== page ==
No one is perfect, but I am working on my strike rate: Rahul

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19 Sep 2022 | 01:31 PM
authorHardik Worah

No one is perfect, but I am working on my strike rate: Rahul

In T20Is since 2021, the right-handed opener has a strike rate of just 118.8 in the first six overs

India's vice-captain in white-ball cricket, KL Rahul has been criticised quite a lot for his strike rate in the first six overs, but the 30-year-old believes that numbers can be deceptive and not always tell the whole story. The right-handed opener, however, admitted that he working on that aspect of his game and only wants to get batter as an opener. 

In 61 T20Is, Rahul has an average of close to 40 and a strike rate of 140.91. However, he has a strike rate of just 118.8 in the first six overs since 2021. Even in the Indian Premier League, the stylish batter from Karnataka has been criticised for not showing enough intent in the powerplay. Rahul believes that it is difficult to maintain the same tempo throughout an innings.

"Look, (it's) obviously something that every player works towards. No one is perfect. No one in that dressing room is perfect. Everyone is working towards something. Everyone has a certain role to do," said Rahul prior to the first T20I of the three-match series against Australia on Monday (September 19).

"Obviously, strike rates are taken at an overall basis. You never see when that batsman has played at a certain strike rate, whether it was important for him to play at 200 strike rate or if the team could have still won playing at 100-120 strike rate. So these are the things that not everybody analyses. Or if you look at it, it looks slow.

"Yes, it is something that I am working at. Obviously, the roles that have been defined to each player in the last 10-12 months have been very clear. And the player understands what is expected of him, and the player is working towards it. Obviously, I am just working towards how I can better myself as an opening batter, and see how I can have the most impact for my team whenever I go out to play in the middle."

Talking about all the criticisms he faces from people outside the dressing room, Rahul said: “When he (the other reporter) asked about criticism, that is why I asked what particularly. Because we keep getting criticised for a lot of things. But the most important thing for the player in the dressing room is what his captain, what his coach, and his players think of him.

"And only we know what role is expected of each person. Everyone is trying to give their best, and not every time will a player succeed. And that is the kind of environment we have created, where players are not afraid to play, or players are not afraid to make mistakes. This is what we do. We work the hardest for this, right?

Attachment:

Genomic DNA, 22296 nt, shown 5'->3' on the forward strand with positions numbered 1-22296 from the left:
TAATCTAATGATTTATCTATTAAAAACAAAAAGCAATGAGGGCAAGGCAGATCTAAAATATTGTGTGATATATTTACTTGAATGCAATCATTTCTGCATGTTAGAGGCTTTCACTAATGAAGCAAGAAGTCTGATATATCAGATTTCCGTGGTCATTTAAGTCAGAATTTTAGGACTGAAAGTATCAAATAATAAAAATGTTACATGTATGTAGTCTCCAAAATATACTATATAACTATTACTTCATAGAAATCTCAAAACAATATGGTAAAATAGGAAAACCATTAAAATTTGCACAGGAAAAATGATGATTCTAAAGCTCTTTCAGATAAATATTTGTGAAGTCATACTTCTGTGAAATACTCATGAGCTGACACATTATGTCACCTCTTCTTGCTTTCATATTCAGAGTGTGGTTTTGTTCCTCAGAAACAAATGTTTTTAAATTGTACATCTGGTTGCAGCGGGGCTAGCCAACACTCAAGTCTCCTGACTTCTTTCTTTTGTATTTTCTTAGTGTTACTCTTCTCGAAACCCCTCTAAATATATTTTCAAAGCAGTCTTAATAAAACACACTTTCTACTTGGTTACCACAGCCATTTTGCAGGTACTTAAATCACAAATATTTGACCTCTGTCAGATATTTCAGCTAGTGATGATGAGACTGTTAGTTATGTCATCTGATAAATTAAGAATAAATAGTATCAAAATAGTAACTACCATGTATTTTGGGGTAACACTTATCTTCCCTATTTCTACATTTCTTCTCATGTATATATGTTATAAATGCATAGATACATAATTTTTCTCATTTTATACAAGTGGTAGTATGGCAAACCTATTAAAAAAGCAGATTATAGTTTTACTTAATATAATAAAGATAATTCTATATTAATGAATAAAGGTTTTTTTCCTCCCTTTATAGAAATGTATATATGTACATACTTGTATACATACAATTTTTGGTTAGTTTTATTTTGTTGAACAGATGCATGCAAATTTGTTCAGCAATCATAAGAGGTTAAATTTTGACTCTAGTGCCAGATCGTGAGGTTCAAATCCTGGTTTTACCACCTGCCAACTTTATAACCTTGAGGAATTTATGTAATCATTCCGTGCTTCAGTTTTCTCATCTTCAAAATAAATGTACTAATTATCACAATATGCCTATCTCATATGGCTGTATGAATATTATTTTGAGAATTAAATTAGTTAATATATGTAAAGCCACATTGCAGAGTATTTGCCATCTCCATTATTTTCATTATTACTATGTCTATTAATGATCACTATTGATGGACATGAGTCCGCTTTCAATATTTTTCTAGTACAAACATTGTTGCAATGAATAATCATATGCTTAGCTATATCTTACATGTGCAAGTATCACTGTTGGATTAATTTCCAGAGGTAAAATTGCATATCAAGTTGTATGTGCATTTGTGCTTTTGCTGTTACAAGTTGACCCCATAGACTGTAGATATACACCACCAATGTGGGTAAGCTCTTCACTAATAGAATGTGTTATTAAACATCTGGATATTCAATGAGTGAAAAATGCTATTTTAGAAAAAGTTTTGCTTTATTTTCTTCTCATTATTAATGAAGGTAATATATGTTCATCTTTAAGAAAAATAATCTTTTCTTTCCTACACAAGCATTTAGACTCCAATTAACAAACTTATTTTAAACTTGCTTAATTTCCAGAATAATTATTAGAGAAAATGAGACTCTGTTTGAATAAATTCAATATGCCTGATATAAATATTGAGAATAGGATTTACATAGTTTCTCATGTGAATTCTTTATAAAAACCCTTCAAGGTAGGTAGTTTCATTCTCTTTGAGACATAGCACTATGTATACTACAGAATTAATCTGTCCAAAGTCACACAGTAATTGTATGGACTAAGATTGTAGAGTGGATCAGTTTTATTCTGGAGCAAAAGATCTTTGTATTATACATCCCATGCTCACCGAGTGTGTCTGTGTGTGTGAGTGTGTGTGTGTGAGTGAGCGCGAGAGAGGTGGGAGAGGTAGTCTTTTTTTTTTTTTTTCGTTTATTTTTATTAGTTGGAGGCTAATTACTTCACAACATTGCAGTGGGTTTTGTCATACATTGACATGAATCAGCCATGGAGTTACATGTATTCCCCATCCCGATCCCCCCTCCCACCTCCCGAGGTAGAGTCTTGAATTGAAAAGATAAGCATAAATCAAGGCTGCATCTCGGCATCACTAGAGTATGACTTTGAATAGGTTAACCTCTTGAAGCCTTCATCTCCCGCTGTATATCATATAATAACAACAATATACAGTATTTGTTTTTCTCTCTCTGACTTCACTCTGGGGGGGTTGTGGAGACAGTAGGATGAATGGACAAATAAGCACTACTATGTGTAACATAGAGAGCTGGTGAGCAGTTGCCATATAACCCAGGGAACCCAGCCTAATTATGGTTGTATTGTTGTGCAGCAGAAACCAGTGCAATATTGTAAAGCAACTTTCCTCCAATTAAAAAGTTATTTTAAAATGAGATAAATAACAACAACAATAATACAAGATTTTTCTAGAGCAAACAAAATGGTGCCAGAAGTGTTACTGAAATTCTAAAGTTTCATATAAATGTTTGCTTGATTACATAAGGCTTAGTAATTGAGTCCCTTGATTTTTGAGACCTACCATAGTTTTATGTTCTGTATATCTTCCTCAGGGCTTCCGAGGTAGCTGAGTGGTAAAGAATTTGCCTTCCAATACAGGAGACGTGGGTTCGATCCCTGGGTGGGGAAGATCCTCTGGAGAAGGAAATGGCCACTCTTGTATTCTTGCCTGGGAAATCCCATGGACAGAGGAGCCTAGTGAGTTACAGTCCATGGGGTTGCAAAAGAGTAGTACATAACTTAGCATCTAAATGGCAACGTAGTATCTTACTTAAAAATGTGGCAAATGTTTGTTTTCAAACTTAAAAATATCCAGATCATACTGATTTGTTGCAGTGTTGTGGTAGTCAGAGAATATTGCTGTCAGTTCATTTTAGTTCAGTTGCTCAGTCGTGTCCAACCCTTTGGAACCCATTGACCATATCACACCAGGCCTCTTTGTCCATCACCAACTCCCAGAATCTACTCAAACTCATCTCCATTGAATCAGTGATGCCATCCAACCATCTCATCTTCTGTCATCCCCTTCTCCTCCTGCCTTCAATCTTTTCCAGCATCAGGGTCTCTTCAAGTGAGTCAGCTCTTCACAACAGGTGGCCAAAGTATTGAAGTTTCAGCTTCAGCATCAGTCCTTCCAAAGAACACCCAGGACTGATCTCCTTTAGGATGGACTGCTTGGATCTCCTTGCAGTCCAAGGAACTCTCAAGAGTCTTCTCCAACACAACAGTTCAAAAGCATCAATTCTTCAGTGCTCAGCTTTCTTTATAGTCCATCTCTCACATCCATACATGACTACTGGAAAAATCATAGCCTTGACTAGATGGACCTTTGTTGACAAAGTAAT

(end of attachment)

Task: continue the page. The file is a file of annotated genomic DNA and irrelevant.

"Everybody can criticise, but we criticise ourselves more than any of you do. For us, this is what we have dreamt of doing. We are representing our country. We want to win games, we want to win the World Cup, all of that is on our mind. And when we don't do well, it hurts us the most.

"For us, it is what goes on in our team that is most important. We have had a leader, we have had a coach, we have had a support staff that are encouraging players, appreciating players not just when they do well but also when they are going through a tough time. Which is what a player wants to see. Which is what any individual in any field would want to see. 

"That little bit of support, that little bit of care when someone is down, when someone has not had a great game. That is what I have got, that is what everyone in the team gets. That is exactly where we want to be as a team. And that is exactly where we are. That is something we try to build on. Individuals will make mistakes and learn from it when the environment is such that you do get the support and freedom to go out there and be yourselves and express yourselves."

It's easier to set the pace of your innings if you have a target in front of you but you don't have that luxury while batting first. India didn't show enough intent in the first two games of the 2021 T20 World Cup and ended up getting knocked out in the group-stage. Indian skipper Rohit Sharma and head coach Rahul Dravid have been very vocal about batting with a free mindset in the first innings and KL Rahul feels no different.

"It's T20 cricket, and the more you play and the more the game has evolved, batting first or batting second, any stage of the game, you have to be aggressive. You have to be in the mindset where you are looking to hit boundaries," Rahul said. 

"It is the same thing with me when I go to open the batting. When you are batting first, you want to give yourself three or four balls to understand how the pitch is behaving. And then try and see how you can put bowlers under pressure, how you can utilise the powerplay, and get your teams off to a good start.

"These are things that run in your mind, you speak to your partner, you help each other out. You have a discussion about the pitch, what are the shots you can play, what are the areas you can target, these are some things that you speak to each other, and you come up with a plan."

This will be India’s penultimate T20I series before the upcoming T20 World Cup in Australia and Rahul said the team is yet to play to its full potential. "Skill-wise our performance was only 80-85 percent. There are a few things we need to fix. You can only win big events if all these are done well and the team comes together to win the championship," said Rahul, while talking about India's early exit from the Asia Cup.

"What happened in Asia Cup and 2021 World Cup (both early exit), we made (committed) different mistakes in those two events. We are very clear about what went wrong and we are trying to learn from it."

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